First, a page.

A new, noninvasive test to check the quality of embryos could make a huge difference to people undergoing fertility treatment. Right now, one of the big barriers to success in in-vitro fertilization (IVF) is that it’s difficult to know the best embryos to choose, but this new test could make that much easier.
“Unfortunately, IVF success still involves a big element of chance, but that’s something we’re hoping our research can change,” said co-senior author H. Irene Su of UC San Diego in a statement. This optimism will be welcomed by the thousands who seek IVF treatment each year, just a fraction of the estimated one in six people affected by infertility worldwide.
Since the birth of the world’s first IVF baby Louise Brown, back in 1978 in the UK, reproductive medicine has made great strides. But undertaking a course of IVF can be a long and arduous process for families, especially when you consider that the overall live birth rate for females under the age of 40 in the US is only 20-40 percent.
Doctors are under pressure to select the lab-grown embryos that have the best chance of resulting in a healthy pregnancy for each patient, but this is no easy task.
“Right now, the best way we have to predict embryo outcome involves looking at embryos and measuring morphological characteristics or taking some cells from the embryo to look at genetic makeup, both of which have limitations,” Su explained.
The team wanted to look at things a different way. The new method doesn’t examine the embryos themselves, but uses the leftover liquid medium that was used to grow them. It doesn’t involve any extra steps and doesn’t interfere with the IVF process, something that was very important to the researchers.
While cells are growing, they release small molecules of RNA, called exRNAs. These were only discovered within the last couple of decades, and scientists still aren’t sure of their exact function.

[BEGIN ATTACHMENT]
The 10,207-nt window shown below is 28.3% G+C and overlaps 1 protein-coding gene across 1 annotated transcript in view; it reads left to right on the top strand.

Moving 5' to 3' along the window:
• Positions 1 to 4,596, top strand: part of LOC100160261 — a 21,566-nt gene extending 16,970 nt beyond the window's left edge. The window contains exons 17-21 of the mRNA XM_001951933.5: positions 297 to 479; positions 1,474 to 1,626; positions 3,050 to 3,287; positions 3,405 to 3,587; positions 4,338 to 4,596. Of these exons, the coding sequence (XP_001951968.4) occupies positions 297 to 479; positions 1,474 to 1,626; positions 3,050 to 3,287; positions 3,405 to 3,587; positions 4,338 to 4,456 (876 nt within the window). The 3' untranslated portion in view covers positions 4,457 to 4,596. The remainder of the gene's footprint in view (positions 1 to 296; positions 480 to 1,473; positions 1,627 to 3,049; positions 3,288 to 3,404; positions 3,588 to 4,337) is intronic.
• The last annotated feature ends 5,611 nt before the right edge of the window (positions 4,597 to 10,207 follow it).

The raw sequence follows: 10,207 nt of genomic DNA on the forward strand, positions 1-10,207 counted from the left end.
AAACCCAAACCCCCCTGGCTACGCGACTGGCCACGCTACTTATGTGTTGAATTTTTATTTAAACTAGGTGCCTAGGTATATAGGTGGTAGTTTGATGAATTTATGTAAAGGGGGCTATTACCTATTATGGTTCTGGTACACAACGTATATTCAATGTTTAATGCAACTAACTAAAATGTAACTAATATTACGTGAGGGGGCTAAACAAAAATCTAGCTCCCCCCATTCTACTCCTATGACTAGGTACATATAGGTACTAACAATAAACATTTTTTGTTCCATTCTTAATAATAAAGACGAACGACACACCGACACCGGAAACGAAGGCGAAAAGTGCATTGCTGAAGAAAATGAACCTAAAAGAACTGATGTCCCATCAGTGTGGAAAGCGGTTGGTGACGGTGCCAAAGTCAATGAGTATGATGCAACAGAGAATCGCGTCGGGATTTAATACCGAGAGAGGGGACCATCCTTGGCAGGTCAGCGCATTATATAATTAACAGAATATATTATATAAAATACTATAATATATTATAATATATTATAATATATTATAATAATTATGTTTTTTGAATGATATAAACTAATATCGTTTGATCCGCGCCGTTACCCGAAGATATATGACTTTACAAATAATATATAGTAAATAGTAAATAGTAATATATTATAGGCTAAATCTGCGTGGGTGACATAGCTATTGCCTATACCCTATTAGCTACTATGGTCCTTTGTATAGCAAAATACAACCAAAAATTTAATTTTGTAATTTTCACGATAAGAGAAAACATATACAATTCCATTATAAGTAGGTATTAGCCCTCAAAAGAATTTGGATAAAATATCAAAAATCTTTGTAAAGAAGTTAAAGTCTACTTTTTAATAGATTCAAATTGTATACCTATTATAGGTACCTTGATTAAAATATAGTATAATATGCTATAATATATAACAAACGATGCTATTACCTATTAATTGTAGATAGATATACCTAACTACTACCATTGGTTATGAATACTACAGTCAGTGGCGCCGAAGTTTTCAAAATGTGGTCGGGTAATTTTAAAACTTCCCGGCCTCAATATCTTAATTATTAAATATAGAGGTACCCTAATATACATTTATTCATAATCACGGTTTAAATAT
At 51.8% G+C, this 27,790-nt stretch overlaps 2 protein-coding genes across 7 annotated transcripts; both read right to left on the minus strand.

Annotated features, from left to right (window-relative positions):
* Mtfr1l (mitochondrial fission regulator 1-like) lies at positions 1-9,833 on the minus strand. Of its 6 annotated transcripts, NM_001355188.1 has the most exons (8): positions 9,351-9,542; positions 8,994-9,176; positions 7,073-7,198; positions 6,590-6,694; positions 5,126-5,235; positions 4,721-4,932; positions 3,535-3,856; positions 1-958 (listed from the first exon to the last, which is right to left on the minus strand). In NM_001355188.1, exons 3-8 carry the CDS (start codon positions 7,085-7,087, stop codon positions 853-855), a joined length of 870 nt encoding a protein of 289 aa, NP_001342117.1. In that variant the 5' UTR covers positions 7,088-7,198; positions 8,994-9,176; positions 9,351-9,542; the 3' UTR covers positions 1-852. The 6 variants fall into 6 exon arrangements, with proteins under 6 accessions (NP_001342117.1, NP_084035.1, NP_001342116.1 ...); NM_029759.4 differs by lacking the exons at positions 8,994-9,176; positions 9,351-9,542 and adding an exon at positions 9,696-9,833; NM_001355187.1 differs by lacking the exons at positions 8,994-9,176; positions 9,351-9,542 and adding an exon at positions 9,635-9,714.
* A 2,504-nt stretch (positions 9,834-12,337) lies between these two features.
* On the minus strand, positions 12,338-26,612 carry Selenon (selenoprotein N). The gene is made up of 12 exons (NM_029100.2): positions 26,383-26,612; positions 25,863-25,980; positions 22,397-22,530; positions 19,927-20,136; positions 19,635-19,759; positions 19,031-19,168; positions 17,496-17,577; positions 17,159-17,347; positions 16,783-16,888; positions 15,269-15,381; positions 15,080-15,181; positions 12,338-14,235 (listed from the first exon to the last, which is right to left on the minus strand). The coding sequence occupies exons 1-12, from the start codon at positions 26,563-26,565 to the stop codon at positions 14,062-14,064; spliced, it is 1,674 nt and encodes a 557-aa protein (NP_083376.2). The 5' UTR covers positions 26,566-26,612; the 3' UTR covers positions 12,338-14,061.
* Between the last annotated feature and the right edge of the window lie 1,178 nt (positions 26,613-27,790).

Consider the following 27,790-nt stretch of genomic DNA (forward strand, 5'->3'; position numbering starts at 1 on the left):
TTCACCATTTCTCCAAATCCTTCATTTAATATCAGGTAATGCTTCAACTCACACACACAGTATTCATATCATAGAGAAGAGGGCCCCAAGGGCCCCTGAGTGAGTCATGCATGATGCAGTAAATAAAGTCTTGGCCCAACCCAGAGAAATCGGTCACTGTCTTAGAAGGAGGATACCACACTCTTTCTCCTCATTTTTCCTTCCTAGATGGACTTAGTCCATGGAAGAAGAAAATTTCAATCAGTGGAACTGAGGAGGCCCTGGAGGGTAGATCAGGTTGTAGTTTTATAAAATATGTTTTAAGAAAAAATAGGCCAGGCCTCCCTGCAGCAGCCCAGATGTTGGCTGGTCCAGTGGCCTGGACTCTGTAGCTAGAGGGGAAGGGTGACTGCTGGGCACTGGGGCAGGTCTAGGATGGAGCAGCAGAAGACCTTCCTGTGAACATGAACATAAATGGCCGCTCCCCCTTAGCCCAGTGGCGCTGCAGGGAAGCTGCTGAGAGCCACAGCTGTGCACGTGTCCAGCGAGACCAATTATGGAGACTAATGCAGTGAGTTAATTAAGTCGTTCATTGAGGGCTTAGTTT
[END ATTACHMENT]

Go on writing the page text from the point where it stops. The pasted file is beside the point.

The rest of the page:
“It’s really only in the last decade that we have started to uncover the uses for exRNAs, and there could be countless other applications we haven’t yet discovered,” said co-senior author Sheng Zhong.
The team took samples of growth medium from embryos at five different stages to gather information about the profile of exRNAs they release as they develop. Around 4,000 of these molecules were identified at each stage. By inputting this data into a machine-learning model, it was possible to predict an embryo’s growth trajectory based on the exRNAs it produced.
The model’s predictions were found to match up with the tests that are currently used to check for embryo quality, suggesting this noninvasive method could potentially be used to weed out the embryos with the most likely chances of success.
The authors caution that it will be some time before any new method can be used in a clinical setting. “We have data connecting healthy morphology to positive IVF outcomes, and now we’ve seen that exRNAs can be used to predict good morphology, but we still need to draw that final line before our test will be ready for primetime,” said Su.
But it’s a promising start, and an innovative way of addressing an old problem.
As Su put it, rather than targeting the embryos directly, “What we’ve done is more akin to looking at what’s left behind at an archeological site to help us learn more about who lived there and what they did.”
The study is published in Cell Genomics.